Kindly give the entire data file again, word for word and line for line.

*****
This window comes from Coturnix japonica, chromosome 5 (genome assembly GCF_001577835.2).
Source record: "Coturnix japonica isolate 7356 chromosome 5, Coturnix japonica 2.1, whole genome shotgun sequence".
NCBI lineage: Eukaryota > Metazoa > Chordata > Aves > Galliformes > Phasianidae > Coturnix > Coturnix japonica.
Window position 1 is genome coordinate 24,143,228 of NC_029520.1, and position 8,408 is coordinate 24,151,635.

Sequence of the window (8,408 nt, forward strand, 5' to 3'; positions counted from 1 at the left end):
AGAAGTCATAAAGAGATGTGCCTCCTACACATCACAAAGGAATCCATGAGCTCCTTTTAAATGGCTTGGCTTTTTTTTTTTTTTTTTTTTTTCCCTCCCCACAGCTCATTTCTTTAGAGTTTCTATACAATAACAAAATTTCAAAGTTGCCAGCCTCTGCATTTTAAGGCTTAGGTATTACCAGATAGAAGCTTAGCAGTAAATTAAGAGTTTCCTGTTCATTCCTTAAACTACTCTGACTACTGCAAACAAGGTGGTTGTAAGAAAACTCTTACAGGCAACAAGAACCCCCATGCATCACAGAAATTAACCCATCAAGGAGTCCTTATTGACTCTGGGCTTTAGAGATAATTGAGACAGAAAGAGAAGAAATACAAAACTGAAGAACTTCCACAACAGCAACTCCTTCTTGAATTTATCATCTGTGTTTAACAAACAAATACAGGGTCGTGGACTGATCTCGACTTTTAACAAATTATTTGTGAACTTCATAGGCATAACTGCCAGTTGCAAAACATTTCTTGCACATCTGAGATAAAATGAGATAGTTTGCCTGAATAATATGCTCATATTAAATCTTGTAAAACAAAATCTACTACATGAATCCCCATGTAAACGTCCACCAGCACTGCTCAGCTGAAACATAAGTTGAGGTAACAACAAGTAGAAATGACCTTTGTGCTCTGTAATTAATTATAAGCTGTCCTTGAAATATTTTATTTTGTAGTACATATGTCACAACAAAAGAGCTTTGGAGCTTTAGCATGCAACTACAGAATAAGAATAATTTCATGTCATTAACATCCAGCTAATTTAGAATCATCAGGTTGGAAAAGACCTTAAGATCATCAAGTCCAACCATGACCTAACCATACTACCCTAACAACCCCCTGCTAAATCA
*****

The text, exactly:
This window comes from Coturnix japonica, chromosome 5 (genome assembly GCF_001577835.2).
Source record: "Coturnix japonica isolate 7356 chromosome 5, Coturnix japonica 2.1, whole genome shotgun sequence".
NCBI lineage: Eukaryota > Metazoa > Chordata > Aves > Galliformes > Phasianidae > Coturnix > Coturnix japonica.
Window position 1 is genome coordinate 24,143,228 of NC_029520.1, and position 8,408 is coordinate 24,151,635.

Sequence of the window (8,408 nt, forward strand, 5' to 3'; positions counted from 1 at the left end):
AGAAGTCATAAAGAGATGTGCCTCCTACACATCACAAAGGAATCCATGAGCTCCTTTTAAATGGCTTGGCTTTTTTTTTTTTTTTTTTTTTTCCCTCCCCACAGCTCATTTCTTTAGAGTTTCTATACAATAACAAAATTTCAAAGTTGCCAGCCTCTGCATTTTAAGGCTTAGGTATTACCAGATAGAAGCTTAGCAGTAAATTAAGAGTTTCCTGTTCATTCCTTAAACTACTCTGACTACTGCAAACAAGGTGGTTGTAAGAAAACTCTTACAGGCAACAAGAACCCCCATGCATCACAGAAATTAACCCATCAAGGAGTCCTTATTGACTCTGGGCTTTAGAGATAATTGAGACAGAAAGAGAAGAAATACAAAACTGAAGAACTTCCACAACAGCAACTCCTTCTTGAATTTATCATCTGTGTTTAACAAACAAATACAGGGTCGTGGACTGATCTCGACTTTTAACAAATTATTTGTGAACTTCATAGGCATAACTGCCAGTTGCAAAACATTTCTTGCACATCTGAGATAAAATGAGATAGTTTGCCTGAATAATATGCTCATATTAAATCTTGTAAAACAAAATCTACTACATGAATCCCCATGTAAACGTCCACCAGCACTGCTCAGCTGAAACATAAGTTGAGGTAACAACAAGTAGAAATGACCTTTGTGCTCTGTAATTAATTATAAGCTGTCCTTGAAATATTTTATTTTGTAGTACATATGTCACAACAAAAGAGCTTTGGAGCTTTAGCATGCAACTACAGAATAAGAATAATTTCATGTCATTAACATCCAGCTAATTTAGAATCATCAGGTTGGAAAAGACCTTAAGATCATCAAGTCCAACCATGACCTAACCATACTACCCTAACAACCCCCTGCTAAATCA